By Jim Kolesar, Assistant to the President for Public Affairs
Why is a new building needed?
The current one, after 45 years, is failing. Its systems are limping. Eight guest rooms have had to be taken off line. Like most buildings that age, it’s very energy inefficient.
Why move the inn to Spring Street?
For many years there’s been a strong wish in town for more life on the street. The inn project will take this important center of visitor and community activity and embed it in the heart of town. The move aligns with the town’s master plan, which calls for greater density in the town center, and significantly upgrades, in terms of both aesthetics and use, the land at the bottom of the street currently used for storage. The current use detracts from, rather than adds to, the street. The project will also clean up and turn into a public amenity the land around Christmas Brook, which is currently inaccessible.
What will be in the building?
The building’s program is based on a full market study conducted by Pinnacle Advisory Group and on a sense of community needs. There’ll be 60 guest rooms, a function room for up to 200 people, small meetings rooms, and a restaurant with 35-50 seats and an accompanying bar. There’s the possibility of adding, now or in the future, an annex with 40 guest rooms, which would be available at peak times but not need heating, etc., at others. There’ll also be a patio and location for a tent.
How does this compare with the current building?
The current building has 116 functional guest rooms, a similarly sized function room, and a somewhat larger restaurant/bar. The goal of the new building is to serve visitors and those of us who live here and who gather at the inn for events such as banquets, chamber breakfasts, weddings, bat mitzvahs, and receptions after memorial services.
Where exactly would the building go?
We’ve closely studied two locations: where those storage sheds are (Option A) and in front of the public parking lot (Option B). For an accumulation of reasons, it’s very likely to be the first. That site handles traffic and parking more smoothly and is better suited to managing rainwater. The building will still have presence on the street. The American Legion building will be moved and its space turned into a public gathering spot (Adirondack chairs, etc.) and a lead-in to a walkway along a revived Christmas Brook.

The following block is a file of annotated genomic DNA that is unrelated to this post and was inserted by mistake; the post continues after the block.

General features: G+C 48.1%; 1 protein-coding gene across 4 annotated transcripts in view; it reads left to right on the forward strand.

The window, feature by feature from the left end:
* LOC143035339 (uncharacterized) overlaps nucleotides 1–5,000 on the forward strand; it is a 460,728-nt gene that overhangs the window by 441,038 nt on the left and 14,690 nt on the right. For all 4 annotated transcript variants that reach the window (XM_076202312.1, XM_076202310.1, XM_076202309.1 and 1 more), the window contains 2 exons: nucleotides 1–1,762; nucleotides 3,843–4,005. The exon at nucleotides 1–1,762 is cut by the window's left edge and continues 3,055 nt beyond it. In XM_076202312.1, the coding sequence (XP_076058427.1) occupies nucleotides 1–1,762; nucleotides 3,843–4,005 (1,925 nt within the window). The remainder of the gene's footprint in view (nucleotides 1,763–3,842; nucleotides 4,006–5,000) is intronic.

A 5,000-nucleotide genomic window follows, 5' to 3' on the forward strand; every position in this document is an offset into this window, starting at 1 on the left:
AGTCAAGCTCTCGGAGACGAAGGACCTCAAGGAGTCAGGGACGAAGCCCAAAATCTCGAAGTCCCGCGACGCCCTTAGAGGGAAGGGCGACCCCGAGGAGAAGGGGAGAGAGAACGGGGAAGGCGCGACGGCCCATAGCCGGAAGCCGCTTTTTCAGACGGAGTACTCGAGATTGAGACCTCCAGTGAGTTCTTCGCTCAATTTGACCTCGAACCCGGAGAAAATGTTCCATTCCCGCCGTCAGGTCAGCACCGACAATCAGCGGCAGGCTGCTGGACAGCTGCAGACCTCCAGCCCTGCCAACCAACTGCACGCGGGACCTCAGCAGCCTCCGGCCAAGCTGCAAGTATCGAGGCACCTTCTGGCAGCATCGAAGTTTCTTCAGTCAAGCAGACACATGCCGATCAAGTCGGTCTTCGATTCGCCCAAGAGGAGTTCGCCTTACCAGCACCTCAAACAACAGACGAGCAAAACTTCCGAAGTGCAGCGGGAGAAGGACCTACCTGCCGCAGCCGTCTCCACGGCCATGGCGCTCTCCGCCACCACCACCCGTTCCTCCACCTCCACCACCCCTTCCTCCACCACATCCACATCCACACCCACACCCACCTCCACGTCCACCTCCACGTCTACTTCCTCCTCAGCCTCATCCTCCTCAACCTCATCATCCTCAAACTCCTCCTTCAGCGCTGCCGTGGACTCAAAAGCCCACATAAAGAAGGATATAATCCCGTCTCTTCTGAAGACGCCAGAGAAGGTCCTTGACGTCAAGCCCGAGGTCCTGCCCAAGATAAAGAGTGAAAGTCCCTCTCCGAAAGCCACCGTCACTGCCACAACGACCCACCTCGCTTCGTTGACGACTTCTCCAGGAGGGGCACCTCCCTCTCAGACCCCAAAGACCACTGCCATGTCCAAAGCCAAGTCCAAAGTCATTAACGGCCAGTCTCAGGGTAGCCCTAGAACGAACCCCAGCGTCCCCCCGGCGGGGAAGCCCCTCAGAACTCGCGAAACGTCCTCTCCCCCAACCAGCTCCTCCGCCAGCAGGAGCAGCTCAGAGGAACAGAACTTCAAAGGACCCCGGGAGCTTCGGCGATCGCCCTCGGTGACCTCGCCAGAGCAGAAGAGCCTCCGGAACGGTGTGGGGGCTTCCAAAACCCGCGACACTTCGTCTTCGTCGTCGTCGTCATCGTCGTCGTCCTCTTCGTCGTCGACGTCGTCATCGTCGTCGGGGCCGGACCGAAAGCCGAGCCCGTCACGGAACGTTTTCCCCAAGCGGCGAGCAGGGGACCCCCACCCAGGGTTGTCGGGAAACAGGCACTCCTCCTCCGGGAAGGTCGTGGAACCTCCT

What will the building look like?
The expensive process of design will begin when we’re sure that the business zone has been expanded to enable the project. But we envision that it’ll be a traditional New England inn and that there’ll be public input to the design process.
How will traffic be handled?
We commissioned the firm Fuss & O’Neill to conduct a traffic study, which measured traffic at the peak periods of mid-summer and October and projected the traffic that’d be added by the building’s program. The study’s main conclusion is that the effects are manageable. It predicts that in peak hours the added traffic would be on average one trip per minute. It recommended attending to two areas of traffic flow. One was traffic that would be added travelling north on Hoxsey Street to Main Street. Since the study we’ve decided to build a continuation of Walden Street as far as Stetson Court that, with proper signage, would actually reduce traffic on Hoxsey below its current level. There’s also the possibility of eventually extending Walden Street through to South Street.
The other area was the intersection of Water Street and Main Street. The study pointed out that 1) lines of vehicles waiting to turn onto Main are already undesirably long, 2) they’re so long that traffic from the inn wouldn’t feel like it was adding much effect, and 3) ways exist to improve the situation. It recommended prominent road painting to make clearer that there are two lanes at the top of Water. There’s also the possibility of a roundabout of the kind that has positively transformed Manchester, Vt.
What about parking?
No current parking will be lost. Half of the inn parking will be next to the building. The other half will run along the south end of the public lot (which would shift slightly north). A system of bollards will make this inn parking available for general public use when it’s not needed for inn purposes. That’s likely to be a considerable amount of time.